A Scout's Guide to Grading QuarterbacksFebruary 20, 2012
Having a great quarterback is the difference between a Super Bowl and a failure to make the playoffs. Since the 2003 Super Bowl, every team that has won the Big Game has had an upper-level quarterback. The importance of the position cannot be underestimated.
So what makes a QB tick? The answer is the basis of the criteria we chose to rank players at the position for the B/R NFL 1,000.
Quarterbacks must have an ability to lead and must be able to stay calm under pressure. It is the difference between a Ryan Leaf and a Peyton Manning.
While it may be impossible to scout personalities and character, we are able to look at what makes a great quarterback in terms of mechanics and ability. Here are B/R NFL 1,000 criteria for scouting a quarterback—we rated each quarterback on a scale of 1-10 in each category.
Put simply, how accurate is a quarterback on routes and passes under 15 yards? In this area, we are looking for ball placement and control of the football. Can the quarterback put the ball on an outside shoulder to keep defenders from jumping the route? Is the football delivered in an area that allows the receiver to run after the catch?
Accuracy Outside the Pocket
As the game increasingly demands versatility, more teams are asking their quarterbacks to throw outside the pocket. A quarterback must be able to move outside the pocket and reset his body to throw accurately. How well does the passer control the destination of the ball when throwing outside the tackle box? This shouldn't be confused with mobility.
On those passes thrown more than 25 yards down field, how accurate are the passes? Is the ball delivered up-field so the receiver can run under it? Does the quarterback lead the receiver to the sideline when needed?
There are two types of arm strength—velocity and being able to throw the ball far. We're looking at both. How much spin does the ball have and at what speed is it delivered (velocity), and then the good ol' factor of how far can a player throw the ball in a game situation.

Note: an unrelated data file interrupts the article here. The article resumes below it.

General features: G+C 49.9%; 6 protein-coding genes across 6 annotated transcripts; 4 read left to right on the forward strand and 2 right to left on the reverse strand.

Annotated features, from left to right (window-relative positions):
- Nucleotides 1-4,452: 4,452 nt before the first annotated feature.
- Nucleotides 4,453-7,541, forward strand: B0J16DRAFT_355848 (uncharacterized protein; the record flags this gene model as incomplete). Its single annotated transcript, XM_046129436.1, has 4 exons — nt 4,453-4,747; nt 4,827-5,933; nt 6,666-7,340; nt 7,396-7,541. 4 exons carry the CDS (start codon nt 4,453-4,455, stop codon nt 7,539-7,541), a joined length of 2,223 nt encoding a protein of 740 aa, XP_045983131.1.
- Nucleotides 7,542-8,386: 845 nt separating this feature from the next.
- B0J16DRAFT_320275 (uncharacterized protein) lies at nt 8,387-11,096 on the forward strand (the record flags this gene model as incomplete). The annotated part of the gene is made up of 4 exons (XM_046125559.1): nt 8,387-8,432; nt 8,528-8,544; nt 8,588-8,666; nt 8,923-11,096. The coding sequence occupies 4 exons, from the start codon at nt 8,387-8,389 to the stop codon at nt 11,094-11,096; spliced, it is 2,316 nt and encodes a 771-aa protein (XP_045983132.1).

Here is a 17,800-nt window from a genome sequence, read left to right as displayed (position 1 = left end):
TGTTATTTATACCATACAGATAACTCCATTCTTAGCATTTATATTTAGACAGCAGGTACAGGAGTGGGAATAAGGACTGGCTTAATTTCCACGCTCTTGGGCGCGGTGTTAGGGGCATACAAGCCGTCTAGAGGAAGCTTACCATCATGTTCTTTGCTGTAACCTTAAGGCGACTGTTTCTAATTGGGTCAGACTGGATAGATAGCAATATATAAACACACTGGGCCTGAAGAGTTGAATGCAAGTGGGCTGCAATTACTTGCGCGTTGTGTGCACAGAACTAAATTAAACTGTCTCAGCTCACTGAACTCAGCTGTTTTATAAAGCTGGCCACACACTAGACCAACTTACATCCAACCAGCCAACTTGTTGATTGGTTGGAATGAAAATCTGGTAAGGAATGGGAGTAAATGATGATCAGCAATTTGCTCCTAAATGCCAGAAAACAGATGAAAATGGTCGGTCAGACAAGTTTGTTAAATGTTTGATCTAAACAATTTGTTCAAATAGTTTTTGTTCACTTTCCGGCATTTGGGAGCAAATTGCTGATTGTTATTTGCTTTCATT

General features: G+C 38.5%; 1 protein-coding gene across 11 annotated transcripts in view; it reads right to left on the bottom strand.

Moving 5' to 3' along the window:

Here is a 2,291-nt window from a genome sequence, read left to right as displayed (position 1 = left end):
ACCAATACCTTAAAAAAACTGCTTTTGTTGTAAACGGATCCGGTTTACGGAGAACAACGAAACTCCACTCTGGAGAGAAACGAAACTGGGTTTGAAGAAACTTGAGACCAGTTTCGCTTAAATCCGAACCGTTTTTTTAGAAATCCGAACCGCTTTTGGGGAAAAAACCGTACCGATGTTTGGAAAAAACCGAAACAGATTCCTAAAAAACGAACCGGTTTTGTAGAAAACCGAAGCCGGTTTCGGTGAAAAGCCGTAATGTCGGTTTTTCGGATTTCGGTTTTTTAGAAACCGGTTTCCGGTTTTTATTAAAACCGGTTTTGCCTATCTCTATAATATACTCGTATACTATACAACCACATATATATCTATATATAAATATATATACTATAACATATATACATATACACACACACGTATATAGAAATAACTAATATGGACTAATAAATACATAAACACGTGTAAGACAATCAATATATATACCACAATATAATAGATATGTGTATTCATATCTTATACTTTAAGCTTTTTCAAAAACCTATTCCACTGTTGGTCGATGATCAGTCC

Clutch can be looked at in a broad sense, like what the quarterback does when the game is on the line, but we also looked at what the quarterback does when pressured on individual plays.
Decision making is the ability of the quarterback to see the defense and make the best decision on where to deliver the football. If the quarterback throws into triple coverage and ignores a wide-open player on the other side of the field, that's not what we want to see.
Mechanics can be subjective, but the basics are: balanced footwork when moving away from center, a controlled throwing motion that is consistent and delivers the football at a height that will prevent batted passes, and a release that includes follow-through of the back leg and a whip of the wrist.
How well does a player move, both in and out of the pocket? Mobility isn't just how fast a player is, but how elusive he can be. While speed does factor in, being able to slide up and out of the pocket—even with a 5.0 40-yard dash time—is factored in, too.
Feeling the blitz is something you hear often during games. This is the judge of that. How well does the quarterback feel pressure? On top of that, how well does he move away from the pressure? Can he deliver the ball under pressure?
Health is simply how it sounds. How affected was the player's season by injury? This does not factor in past injuries or future availability.
The cumulative score of the 10 traits above, all wrapped up in one score. This sets the player's place in the position ranking and, ultimately, in the B/R NFL 1,000 ranking across all positions.